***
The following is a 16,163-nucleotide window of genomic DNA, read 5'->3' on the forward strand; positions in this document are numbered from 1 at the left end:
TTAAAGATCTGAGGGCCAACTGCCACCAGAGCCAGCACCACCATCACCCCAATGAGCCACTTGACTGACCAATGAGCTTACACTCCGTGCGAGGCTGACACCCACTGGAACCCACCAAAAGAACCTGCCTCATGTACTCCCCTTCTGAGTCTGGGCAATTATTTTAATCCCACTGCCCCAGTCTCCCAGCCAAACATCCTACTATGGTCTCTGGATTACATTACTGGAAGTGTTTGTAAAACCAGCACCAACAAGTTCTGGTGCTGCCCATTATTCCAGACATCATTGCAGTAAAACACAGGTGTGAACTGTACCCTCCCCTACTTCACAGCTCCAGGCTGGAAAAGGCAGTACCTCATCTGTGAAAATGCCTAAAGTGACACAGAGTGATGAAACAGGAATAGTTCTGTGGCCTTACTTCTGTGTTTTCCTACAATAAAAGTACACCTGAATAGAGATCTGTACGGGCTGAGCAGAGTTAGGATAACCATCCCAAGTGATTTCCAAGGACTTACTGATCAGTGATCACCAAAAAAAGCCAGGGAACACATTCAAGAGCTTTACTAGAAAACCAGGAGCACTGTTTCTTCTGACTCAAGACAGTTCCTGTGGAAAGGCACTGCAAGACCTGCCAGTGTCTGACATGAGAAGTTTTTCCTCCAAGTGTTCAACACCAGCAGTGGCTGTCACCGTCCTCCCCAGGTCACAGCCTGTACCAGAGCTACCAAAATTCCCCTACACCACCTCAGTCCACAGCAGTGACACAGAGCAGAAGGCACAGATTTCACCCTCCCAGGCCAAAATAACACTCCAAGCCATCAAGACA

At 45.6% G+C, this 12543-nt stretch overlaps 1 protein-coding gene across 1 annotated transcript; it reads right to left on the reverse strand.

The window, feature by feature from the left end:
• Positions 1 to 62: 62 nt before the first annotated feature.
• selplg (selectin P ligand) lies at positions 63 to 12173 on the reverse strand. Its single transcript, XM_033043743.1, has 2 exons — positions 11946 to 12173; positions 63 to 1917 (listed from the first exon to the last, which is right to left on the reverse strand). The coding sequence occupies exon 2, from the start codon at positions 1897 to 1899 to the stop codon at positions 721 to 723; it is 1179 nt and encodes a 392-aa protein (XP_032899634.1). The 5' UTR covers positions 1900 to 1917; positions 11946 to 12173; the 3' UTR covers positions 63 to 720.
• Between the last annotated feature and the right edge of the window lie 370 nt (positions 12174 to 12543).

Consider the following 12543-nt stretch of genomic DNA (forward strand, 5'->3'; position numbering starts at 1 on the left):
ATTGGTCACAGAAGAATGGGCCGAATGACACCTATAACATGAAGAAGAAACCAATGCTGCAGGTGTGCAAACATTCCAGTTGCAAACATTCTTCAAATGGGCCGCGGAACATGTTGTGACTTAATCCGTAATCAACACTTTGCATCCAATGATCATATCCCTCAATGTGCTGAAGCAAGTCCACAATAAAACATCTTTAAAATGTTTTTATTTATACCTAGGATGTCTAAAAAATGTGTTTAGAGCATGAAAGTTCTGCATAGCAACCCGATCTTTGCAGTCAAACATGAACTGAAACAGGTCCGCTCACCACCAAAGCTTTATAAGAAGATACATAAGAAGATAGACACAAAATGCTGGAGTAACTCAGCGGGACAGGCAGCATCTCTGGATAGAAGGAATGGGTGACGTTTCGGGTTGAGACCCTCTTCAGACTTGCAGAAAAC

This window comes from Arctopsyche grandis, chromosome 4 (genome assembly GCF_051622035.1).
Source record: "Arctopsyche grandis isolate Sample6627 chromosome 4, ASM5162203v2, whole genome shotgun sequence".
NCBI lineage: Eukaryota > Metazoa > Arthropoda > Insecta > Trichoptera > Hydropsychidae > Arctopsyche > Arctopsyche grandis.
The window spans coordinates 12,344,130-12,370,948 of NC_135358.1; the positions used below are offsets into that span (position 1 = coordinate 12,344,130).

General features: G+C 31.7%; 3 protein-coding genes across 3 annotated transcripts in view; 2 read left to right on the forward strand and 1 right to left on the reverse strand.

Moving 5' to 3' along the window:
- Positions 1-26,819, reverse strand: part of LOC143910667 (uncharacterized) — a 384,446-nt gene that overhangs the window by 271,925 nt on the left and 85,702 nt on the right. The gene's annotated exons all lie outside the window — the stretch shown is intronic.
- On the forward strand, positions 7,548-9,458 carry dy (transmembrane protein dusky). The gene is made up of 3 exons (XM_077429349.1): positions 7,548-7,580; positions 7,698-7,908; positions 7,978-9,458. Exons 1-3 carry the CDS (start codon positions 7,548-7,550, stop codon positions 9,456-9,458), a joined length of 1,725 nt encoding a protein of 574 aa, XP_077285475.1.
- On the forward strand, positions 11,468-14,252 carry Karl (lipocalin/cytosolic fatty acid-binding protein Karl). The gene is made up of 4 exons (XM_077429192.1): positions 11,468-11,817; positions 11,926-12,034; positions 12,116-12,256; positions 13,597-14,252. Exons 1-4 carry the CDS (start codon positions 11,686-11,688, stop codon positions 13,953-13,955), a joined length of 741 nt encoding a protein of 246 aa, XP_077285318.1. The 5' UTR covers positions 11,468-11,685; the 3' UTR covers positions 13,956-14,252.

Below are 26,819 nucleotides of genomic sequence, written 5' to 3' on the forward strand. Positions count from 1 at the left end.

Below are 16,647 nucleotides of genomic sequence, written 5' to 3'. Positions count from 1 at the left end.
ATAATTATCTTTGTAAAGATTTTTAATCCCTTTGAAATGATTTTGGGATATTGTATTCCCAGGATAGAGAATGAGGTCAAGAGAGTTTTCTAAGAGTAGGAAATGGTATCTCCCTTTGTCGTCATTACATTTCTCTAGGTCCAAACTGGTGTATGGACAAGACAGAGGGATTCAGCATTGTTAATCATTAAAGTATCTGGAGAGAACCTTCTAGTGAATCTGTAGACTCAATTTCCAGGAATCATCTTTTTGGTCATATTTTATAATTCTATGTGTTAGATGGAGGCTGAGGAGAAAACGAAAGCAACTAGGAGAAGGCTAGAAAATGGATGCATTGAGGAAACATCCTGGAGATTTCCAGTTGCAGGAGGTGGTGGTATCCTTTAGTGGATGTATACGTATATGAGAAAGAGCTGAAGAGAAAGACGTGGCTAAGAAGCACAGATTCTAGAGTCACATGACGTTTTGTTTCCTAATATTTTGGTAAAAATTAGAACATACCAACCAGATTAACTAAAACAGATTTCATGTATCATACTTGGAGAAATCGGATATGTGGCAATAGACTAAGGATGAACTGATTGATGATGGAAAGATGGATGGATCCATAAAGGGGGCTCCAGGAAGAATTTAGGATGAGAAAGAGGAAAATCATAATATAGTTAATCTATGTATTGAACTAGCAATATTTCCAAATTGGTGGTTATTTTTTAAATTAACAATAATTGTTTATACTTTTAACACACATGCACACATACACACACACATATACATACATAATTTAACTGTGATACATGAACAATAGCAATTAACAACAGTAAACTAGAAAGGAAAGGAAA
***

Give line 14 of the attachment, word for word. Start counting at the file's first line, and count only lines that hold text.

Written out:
General features: G+C 31.7%; 3 protein-coding genes across 3 annotated transcripts in view; 2 read left to right on the forward strand and 1 right to left on the reverse strand.